Turmoil in SC: Time to think in the spirit of utmost deference to duty
The four judges calling an unprecedented press conference after two months to hand over a copy of the letter to the media only indicates that they are still not satisfied with the working of the court under the current dispensation.analysis Updated: Jan 13, 2018 08:20 IST
In the Mahabharata, when Draupadi was gambled away by Yudhishthira, she asked a question: “I belonged equally to all five of them, how could Yudhishthira alone lose me?”
This question sprang to my mind as I watched four of the Pancha-Pandavas of the collegium stand up against the perceived dishonour of the institution. At times like this, young Abhimanyus and Parikshits of the judicial family have to wonder whether there is something at all that they can contribute to the cause of Dharma. The four judges have told the country in no uncertain terms that things are not right within the judicial fortress. From the press conference held by the judges, it appears two months ago, these very judges had written to the Chief Justice complaining about “certain judicial orders passed by this court which has adversely affected the overall functioning of the justice delivery system and the independence of the high courts besides affecting the administrative functioning of the offices of the Hon’ble Chief Justice of India”.
The letter also points to an attempt on October 27, 2017, by a two-judge bench to re-look the working of the verdict in the NJAC case. This dealt with appointments to the higher judiciary. That case, however, was closed on November 8, 2017, by a three-judge bench headed by the Chief Justice.
The four judges calling an unprecedented press conference after two months to hand over a copy of the letter to the media only indicates that they are still not satisfied with the working of the court under the current dispensation.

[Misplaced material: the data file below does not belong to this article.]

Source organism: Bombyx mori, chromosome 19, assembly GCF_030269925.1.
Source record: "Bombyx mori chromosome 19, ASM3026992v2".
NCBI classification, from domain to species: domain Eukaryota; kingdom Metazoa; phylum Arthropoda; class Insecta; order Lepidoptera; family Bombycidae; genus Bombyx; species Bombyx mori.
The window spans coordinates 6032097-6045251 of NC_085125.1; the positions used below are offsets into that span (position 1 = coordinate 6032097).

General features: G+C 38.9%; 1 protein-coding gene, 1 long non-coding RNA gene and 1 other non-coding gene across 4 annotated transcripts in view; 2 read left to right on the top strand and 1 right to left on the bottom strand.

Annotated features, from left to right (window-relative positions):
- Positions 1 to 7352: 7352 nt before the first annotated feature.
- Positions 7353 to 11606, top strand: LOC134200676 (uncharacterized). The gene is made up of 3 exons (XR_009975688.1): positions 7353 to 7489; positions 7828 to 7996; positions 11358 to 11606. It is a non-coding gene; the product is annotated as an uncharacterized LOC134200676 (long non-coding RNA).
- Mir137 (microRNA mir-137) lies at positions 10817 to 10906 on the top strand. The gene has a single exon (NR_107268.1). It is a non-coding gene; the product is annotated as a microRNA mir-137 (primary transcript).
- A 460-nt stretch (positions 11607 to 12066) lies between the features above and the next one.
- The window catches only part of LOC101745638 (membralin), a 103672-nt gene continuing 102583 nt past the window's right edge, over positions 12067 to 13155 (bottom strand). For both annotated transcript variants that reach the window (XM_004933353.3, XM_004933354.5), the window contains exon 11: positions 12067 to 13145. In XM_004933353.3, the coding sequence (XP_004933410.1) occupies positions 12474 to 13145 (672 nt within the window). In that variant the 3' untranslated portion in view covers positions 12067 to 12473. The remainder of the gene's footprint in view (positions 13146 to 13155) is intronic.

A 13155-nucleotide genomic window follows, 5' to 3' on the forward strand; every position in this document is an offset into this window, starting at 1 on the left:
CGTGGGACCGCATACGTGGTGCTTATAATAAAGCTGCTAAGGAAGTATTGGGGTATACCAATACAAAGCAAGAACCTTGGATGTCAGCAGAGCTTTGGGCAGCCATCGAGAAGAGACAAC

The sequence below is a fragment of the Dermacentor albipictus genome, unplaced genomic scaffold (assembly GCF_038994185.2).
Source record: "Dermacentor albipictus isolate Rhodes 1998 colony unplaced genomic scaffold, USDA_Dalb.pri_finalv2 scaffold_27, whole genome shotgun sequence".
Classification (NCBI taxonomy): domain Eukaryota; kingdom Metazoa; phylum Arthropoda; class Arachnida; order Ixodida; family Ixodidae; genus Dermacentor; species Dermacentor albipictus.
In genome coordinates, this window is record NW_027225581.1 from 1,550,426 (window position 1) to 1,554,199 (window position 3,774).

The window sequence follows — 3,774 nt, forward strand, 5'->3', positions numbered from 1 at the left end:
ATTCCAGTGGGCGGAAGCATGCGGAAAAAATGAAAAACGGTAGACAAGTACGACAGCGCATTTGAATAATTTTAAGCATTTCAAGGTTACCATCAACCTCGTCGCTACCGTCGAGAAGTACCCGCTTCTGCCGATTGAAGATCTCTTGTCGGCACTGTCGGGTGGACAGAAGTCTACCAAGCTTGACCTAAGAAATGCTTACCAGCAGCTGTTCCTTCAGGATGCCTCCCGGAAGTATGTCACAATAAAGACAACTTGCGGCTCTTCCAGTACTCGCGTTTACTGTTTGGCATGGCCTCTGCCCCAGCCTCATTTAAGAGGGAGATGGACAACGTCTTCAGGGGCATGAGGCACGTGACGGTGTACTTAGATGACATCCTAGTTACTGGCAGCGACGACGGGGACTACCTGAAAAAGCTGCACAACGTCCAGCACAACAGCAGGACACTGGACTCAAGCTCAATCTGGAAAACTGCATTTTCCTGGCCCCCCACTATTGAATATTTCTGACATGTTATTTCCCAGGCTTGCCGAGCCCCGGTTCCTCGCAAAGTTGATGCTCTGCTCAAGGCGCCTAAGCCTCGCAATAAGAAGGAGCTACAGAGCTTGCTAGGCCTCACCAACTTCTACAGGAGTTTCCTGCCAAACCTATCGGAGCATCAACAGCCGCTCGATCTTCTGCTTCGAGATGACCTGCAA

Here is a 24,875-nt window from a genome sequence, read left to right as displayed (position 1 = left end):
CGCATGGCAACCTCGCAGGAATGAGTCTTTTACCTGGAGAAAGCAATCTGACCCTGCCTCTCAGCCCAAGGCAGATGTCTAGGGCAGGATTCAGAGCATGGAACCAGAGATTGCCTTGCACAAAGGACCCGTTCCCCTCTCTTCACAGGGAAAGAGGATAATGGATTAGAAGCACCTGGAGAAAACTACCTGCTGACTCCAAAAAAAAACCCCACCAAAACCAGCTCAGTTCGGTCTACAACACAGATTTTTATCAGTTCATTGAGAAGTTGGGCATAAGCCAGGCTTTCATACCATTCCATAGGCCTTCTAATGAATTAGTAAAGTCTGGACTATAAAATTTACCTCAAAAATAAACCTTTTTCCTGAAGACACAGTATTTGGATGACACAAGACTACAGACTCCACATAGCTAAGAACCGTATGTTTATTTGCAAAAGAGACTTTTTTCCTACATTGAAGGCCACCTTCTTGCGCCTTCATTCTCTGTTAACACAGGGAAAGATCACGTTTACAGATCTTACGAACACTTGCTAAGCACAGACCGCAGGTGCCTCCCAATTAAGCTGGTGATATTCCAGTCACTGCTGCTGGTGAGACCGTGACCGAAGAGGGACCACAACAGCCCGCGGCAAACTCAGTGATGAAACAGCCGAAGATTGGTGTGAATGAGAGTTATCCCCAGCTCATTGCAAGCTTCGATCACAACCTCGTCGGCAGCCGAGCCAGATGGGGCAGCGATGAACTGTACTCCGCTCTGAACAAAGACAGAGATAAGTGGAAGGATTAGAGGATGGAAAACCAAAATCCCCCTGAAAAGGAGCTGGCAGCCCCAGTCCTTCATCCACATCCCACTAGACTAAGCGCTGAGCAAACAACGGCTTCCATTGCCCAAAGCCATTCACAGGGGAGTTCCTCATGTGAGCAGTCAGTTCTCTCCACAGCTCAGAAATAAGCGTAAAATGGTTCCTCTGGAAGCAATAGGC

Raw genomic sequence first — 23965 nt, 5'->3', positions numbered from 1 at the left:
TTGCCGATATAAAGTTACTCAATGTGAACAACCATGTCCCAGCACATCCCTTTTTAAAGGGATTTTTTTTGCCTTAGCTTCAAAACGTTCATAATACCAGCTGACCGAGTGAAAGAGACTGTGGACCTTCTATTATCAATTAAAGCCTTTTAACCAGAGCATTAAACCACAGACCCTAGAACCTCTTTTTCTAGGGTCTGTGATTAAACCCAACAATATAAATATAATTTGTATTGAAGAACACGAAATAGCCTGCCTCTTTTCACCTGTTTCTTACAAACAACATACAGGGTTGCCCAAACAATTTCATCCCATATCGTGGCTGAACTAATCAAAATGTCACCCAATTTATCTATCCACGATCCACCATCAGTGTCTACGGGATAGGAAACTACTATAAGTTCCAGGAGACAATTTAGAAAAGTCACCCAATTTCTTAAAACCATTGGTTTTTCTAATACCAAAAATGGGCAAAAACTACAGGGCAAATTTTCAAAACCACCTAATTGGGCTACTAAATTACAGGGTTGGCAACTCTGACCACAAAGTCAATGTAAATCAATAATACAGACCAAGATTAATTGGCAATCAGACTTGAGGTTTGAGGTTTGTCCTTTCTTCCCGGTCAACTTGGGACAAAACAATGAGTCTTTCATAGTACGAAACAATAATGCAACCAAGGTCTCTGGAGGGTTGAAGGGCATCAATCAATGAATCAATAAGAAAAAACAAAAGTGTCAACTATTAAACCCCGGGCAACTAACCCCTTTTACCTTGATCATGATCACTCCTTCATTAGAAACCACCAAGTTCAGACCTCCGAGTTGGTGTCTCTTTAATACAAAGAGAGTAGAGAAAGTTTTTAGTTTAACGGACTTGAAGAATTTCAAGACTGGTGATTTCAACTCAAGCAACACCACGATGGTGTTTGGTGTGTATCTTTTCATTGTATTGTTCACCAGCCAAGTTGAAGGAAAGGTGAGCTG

The judges have wisely refrained from setting out all the details of what they have perceived to have gone wrong in the previous months.
One can now presume that the dissatisfaction persists to an extent that they feel compelled to bring out their misgivings into full public view.
Justice Chelameswar at the press conference said, “All four of us are convinced that unless this institution is preserved and it maintains its equanimity, democracy will not survive in this country, or any country.”
Justice Gogoi, who is expected to be the next Chief Justice of India, said that the conference was organised as “a discharge of debt to the nation”.
This is a time to think institutionally and in the spirit of utmost deference to duty, that all men of law are called upon to render to the cause of administration of justice. The first call must be to ensure that the administration of justice is not perceived to be dependent upon the mere allocation of the roster of cases by the Chief Justice.
Secondly, it must be hereafter seen to that no litigant, how high so ever, can be perceived to have any role in the inner workings of the judicial process.
Thirdly, it must be ensured that the institution of the Supreme Court must not be seen as subordinate to the tastes, predilections and fashions of the Chief Justice of the day. Finally, it must be ensured that the higher judiciary is seen as an integrated family, united against any external attempt to influence it or interfere with its functioning.
As someone who has spent almost his entire working life in the Supreme Court and who is ever grateful for the recognition and honour, that working in this institution has brought me, I am loathe to say anything that will undermine the institution. It is times of crisis that determine character. The press conference should not be seen as a revolt or a challenge to authority. It must be seen as a desperate cry to set right a revered institution.
It is hoped that all the five Pandavas sit together in a spirit of re-dedication to national service. One cannot let the cause of lady justice, be subject once again, to a casual roll of the dice.
(Sanjay Hegde is a Supreme Court lawyer)